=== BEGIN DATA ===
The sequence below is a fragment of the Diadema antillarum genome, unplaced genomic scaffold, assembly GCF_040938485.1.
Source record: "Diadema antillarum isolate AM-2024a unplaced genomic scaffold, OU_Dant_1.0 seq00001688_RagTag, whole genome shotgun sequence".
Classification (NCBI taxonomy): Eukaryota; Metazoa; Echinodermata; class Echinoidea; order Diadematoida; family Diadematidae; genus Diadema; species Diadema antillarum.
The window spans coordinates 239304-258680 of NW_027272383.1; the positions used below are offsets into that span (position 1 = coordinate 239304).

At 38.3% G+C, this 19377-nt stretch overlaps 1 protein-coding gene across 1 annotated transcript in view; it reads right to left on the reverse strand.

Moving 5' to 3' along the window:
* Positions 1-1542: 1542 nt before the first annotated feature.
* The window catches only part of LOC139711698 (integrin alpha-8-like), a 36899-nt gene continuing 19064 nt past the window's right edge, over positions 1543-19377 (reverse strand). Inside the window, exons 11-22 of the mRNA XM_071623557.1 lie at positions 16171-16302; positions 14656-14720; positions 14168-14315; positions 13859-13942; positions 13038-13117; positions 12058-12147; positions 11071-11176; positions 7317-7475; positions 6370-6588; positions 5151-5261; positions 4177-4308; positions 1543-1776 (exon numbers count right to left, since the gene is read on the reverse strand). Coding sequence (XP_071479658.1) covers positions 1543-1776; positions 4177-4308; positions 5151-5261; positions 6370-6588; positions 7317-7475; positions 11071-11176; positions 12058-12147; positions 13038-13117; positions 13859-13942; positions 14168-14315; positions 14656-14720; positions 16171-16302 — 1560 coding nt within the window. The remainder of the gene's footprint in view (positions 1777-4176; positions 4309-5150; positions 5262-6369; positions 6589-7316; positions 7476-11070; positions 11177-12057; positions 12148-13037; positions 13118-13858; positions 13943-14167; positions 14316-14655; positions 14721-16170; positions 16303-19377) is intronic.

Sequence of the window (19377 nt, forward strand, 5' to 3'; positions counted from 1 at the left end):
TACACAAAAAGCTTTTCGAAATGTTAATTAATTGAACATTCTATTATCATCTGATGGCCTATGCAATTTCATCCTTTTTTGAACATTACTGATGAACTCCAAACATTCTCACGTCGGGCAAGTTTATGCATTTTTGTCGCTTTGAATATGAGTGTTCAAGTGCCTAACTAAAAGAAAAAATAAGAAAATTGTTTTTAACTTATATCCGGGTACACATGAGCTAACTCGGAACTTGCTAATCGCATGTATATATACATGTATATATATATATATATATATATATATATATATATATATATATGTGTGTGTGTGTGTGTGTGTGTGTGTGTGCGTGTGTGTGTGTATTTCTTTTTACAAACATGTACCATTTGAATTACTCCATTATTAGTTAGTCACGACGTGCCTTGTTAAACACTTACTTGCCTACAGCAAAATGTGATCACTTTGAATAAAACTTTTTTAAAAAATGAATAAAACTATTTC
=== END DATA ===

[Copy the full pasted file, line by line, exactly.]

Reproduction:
The sequence below is a fragment of the Diadema antillarum genome, unplaced genomic scaffold, assembly GCF_040938485.1.
Source record: "Diadema antillarum isolate AM-2024a unplaced genomic scaffold, OU_Dant_1.0 seq00001688_RagTag, whole genome shotgun sequence".
Classification (NCBI taxonomy): Eukaryota; Metazoa; Echinodermata; class Echinoidea; order Diadematoida; family Diadematidae; genus Diadema; species Diadema antillarum.
The window spans coordinates 239304-258680 of NW_027272383.1; the positions used below are offsets into that span (position 1 = coordinate 239304).

At 38.3% G+C, this 19377-nt stretch overlaps 1 protein-coding gene across 1 annotated transcript in view; it reads right to left on the reverse strand.

Moving 5' to 3' along the window:
* Positions 1-1542: 1542 nt before the first annotated feature.
* The window catches only part of LOC139711698 (integrin alpha-8-like), a 36899-nt gene continuing 19064 nt past the window's right edge, over positions 1543-19377 (reverse strand). Inside the window, exons 11-22 of the mRNA XM_071623557.1 lie at positions 16171-16302; positions 14656-14720; positions 14168-14315; positions 13859-13942; positions 13038-13117; positions 12058-12147; positions 11071-11176; positions 7317-7475; positions 6370-6588; positions 5151-5261; positions 4177-4308; positions 1543-1776 (exon numbers count right to left, since the gene is read on the reverse strand). Coding sequence (XP_071479658.1) covers positions 1543-1776; positions 4177-4308; positions 5151-5261; positions 6370-6588; positions 7317-7475; positions 11071-11176; positions 12058-12147; positions 13038-13117; positions 13859-13942; positions 14168-14315; positions 14656-14720; positions 16171-16302 — 1560 coding nt within the window. The remainder of the gene's footprint in view (positions 1777-4176; positions 4309-5150; positions 5262-6369; positions 6589-7316; positions 7476-11070; positions 11177-12057; positions 12148-13037; positions 13118-13858; positions 13943-14167; positions 14316-14655; positions 14721-16170; positions 16303-19377) is intronic.

Sequence of the window (19377 nt, forward strand, 5' to 3'; positions counted from 1 at the left end):
TACACAAAAAGCTTTTCGAAATGTTAATTAATTGAACATTCTATTATCATCTGATGGCCTATGCAATTTCATCCTTTTTTGAACATTACTGATGAACTCCAAACATTCTCACGTCGGGCAAGTTTATGCATTTTTGTCGCTTTGAATATGAGTGTTCAAGTGCCTAACTAAAAGAAAAAATAAGAAAATTGTTTTTAACTTATATCCGGGTACACATGAGCTAACTCGGAACTTGCTAATCGCATGTATATATACATGTATATATATATATATATATATATATATATATATATATATATATGTGTGTGTGTGTGTGTGTGTGTGTGTGTGCGTGTGTGTGTGTATTTCTTTTTACAAACATGTACCATTTGAATTACTCCATTATTAGTTAGTCACGACGTGCCTTGTTAAACACTTACTTGCCTACAGCAAAATGTGATCACTTTGAATAAAACTTTTTTAAAAAATGAATAAAACTATTTC